Motivation and Skills for Detained Teen Smokers
|First Received Date ICMJE||May 25, 2011|
|Last Updated Date||June 6, 2016|
|Start Date ICMJE||July 2007|
|Primary Completion Date||May 2014 (final data collection date for primary outcome measure)|
|Current Primary Outcome Measures ICMJE
|Original Primary Outcome Measures ICMJE||Same as current|
|Change History||Complete list of historical versions of study NCT01387516 on ClinicalTrials.gov Archive Site|
|Current Secondary Outcome Measures ICMJE
|Original Secondary Outcome Measures ICMJE||Same as current|
|Current Other Outcome Measures ICMJE||Not Provided|
|Original Other Outcome Measures ICMJE||Not Provided|
|Brief Title ICMJE||Motivation and Skills for Detained Teen Smokers|
|Official Title ICMJE||Motivation and Skills for Detained Teen Smokers|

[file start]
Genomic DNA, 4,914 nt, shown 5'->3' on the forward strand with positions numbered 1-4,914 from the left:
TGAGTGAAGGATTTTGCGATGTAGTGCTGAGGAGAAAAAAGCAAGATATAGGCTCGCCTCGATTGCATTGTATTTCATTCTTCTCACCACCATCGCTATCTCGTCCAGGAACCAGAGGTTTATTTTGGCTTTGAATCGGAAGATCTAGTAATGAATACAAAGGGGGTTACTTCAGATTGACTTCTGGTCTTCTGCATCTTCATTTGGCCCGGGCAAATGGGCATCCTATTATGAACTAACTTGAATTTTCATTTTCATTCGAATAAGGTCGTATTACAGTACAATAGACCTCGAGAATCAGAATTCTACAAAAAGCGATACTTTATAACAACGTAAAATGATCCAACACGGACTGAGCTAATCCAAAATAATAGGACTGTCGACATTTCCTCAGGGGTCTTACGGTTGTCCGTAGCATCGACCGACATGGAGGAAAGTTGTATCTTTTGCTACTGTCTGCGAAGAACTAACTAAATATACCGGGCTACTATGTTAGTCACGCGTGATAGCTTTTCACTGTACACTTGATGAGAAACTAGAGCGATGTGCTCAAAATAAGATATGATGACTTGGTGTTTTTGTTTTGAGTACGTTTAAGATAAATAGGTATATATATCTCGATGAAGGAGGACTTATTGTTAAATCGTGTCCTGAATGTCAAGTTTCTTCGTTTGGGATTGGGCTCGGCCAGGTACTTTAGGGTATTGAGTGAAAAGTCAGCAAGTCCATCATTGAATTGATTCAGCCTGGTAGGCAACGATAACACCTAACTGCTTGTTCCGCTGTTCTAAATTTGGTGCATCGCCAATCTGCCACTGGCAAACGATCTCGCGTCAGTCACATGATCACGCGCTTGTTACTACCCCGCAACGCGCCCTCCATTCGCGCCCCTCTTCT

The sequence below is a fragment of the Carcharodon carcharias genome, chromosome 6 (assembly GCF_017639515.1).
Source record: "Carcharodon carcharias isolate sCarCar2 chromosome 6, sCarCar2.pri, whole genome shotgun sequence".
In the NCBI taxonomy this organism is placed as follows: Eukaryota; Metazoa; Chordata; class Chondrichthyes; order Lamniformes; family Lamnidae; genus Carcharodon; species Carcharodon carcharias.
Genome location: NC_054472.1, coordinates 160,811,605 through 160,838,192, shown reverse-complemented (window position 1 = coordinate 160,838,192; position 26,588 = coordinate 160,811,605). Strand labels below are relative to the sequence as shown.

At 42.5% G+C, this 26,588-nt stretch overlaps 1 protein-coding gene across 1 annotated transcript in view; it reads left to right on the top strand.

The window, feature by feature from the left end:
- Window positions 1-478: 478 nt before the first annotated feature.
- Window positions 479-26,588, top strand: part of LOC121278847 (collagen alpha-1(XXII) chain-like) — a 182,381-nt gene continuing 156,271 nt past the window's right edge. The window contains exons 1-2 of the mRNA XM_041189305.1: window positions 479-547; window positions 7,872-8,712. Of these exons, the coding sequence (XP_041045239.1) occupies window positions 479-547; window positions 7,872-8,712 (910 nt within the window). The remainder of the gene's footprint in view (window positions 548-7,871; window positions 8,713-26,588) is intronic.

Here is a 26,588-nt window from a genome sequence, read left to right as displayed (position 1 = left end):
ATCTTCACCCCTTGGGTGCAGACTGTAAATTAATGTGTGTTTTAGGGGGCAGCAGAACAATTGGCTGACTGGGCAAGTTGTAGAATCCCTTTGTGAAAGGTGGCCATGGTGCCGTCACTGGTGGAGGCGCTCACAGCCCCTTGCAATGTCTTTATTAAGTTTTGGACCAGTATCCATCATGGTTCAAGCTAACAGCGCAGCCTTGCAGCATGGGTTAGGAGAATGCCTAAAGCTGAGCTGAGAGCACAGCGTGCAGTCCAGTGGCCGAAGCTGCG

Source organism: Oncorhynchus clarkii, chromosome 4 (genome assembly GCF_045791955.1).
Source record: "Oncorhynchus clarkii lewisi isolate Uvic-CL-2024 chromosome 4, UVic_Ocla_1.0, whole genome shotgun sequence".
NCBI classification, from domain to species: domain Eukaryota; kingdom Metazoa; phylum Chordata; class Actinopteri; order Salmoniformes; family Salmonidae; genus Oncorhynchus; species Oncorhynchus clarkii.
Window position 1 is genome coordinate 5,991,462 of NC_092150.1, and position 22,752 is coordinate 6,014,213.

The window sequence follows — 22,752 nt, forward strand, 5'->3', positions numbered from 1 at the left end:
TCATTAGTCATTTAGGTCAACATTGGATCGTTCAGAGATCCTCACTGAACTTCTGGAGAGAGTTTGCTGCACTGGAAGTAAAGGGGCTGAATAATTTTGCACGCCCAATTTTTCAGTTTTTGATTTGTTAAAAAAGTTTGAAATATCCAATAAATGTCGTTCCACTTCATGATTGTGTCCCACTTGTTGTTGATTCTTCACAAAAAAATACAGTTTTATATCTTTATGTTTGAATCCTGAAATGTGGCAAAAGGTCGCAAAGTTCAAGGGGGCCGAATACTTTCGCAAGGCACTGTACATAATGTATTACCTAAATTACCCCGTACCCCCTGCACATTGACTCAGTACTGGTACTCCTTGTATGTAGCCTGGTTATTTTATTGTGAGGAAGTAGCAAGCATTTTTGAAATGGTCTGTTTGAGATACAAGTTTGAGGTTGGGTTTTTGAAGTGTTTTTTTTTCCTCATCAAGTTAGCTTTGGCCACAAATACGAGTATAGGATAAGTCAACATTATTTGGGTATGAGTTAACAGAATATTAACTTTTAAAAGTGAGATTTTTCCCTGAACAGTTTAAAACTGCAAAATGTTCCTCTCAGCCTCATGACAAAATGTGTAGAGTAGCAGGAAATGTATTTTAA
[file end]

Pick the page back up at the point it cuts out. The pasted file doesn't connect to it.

The long-term objective of this research is to increase the investigators understanding of effective smoking interventions for understudied adolescents at high risk for continued smoking into adulthood.
This randomized clinical trial uses a 2 x 2 between groups design to investigate Motivational Interviewing (MI) versus Relaxation Therapy (RT), and Cognitive Behavior Therapy (CBT) versus Self-Help Programming (SHP). Treatments are provided during brief stay in detention and adolescents are followed after release. The investigators seek to increase quit rates post-release, and the investigators will examine the moderating and mediating effects of motivation, anger, and self-efficacy. The investigators will study main effects for treatment as well as whether the combination of MI/CBT is more effective than other treatments in enhancing quit rates.
Frequently, treatment for smoking cessation is unavailable to youths in the juvenile justice system, and when treatment is available, it may be provided using untested therapies. This study extends previous research by rigorously evaluating smoking cessation interventions specifically for teens at highest risk for continued smoking in adulthood. The investigators will examine processes contributing to the efficacy of treatments. The development of effective smoking interventions for juvenile detainees has the potential to reduce a significant public health concern in this undeserved and high-risk population.